As the riders from the race leader’s team started to make their appearance, we grabbed a few quick words with Richie Porte and asked him what had changed for him from last year to this, in terms of his own personal stress and expectations in the race.

“It’s very different this year, that’s for sure. There is still pressure for the team result, but I only came to this race to help Alberto win it, so I don’t look at the time sheet at the end of the stage and worry about how much time I have lost. Really, If we can get him to the bottom of the climb in the right place, my job is done and I can just ride in.”

And what about the Zoncolan? Has last year’s experience helped you to prepare for today?

“Well I wont be racing up it full gas like last year, but it is still an incredibly hard climb. Possibly the hardest climb in cycling. I really don’t think people at home can appreciate just how hard it is to ride and even how good the guys are who are arriving at the top in the last group.”

Mateo Rabottini was ready to go at the start and would be one of the riders who spent the majority of the day riding ahead of the race in the breakaway.

A day of climbing, even without what would be one of the key climbs, brought some enthusiasm to be I the breakaway and maybe get a head start on the GC men at at the foot of the Zoncolan.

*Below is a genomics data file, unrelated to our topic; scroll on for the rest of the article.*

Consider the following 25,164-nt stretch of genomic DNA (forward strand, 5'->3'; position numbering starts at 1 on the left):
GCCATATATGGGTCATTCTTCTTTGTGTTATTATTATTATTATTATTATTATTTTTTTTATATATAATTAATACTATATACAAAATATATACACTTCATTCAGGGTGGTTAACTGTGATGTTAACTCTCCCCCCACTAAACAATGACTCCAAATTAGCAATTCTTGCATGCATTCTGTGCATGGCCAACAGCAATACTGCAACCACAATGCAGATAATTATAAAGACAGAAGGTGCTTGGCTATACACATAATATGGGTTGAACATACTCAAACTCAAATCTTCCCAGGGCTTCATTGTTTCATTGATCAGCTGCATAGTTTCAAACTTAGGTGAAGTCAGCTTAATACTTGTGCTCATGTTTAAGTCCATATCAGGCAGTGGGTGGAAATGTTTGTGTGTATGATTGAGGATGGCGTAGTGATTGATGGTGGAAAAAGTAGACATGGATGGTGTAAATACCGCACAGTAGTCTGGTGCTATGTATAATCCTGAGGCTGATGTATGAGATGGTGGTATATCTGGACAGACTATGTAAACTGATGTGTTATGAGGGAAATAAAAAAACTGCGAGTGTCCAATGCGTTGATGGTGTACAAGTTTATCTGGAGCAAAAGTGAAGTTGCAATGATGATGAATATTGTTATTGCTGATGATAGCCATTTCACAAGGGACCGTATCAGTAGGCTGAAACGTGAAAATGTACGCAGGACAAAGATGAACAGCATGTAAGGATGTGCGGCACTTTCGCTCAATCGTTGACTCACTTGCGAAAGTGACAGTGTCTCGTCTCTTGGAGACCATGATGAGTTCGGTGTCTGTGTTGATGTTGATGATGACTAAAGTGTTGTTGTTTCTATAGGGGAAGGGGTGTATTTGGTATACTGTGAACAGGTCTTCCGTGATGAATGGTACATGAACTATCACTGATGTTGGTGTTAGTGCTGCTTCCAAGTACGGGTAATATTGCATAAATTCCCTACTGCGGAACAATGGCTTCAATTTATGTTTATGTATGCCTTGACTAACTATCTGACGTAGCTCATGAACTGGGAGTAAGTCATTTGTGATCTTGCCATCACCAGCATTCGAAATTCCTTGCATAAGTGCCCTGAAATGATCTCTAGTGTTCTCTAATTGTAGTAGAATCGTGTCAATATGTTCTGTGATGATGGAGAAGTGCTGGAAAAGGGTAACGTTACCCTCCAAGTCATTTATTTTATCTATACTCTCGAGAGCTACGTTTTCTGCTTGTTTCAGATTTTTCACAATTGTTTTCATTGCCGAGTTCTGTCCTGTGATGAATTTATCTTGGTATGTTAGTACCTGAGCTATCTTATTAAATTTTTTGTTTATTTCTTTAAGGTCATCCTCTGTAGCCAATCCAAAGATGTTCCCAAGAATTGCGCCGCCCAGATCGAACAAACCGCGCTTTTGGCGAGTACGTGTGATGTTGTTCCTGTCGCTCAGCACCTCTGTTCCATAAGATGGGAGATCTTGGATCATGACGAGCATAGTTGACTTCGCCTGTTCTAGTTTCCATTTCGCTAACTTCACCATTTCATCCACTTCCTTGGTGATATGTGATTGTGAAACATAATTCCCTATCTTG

Around 20km from Lienz, in the direction of Silian, the break was forming and reforming as the peloton the rode the uphill drag through the first real pinch at Strassen.

Looking at then faces of some in the group as they raced past, maybe “pinch” is an unfair armchair analysis, as it was the speed the hill was being attacked at, combined with its steepness that was presenting problems for a few riders in the group.

As today was one of those days where the start and finish were actually quite close, we turned around, drove to Lienz and drove part of yesterday’s stage in reverse to make our way to the top of the Zoncolan. Just like yesterday, the question would be, would we beat the weather? Unfortunately, this time around the answer was going to be, No!

Back On Top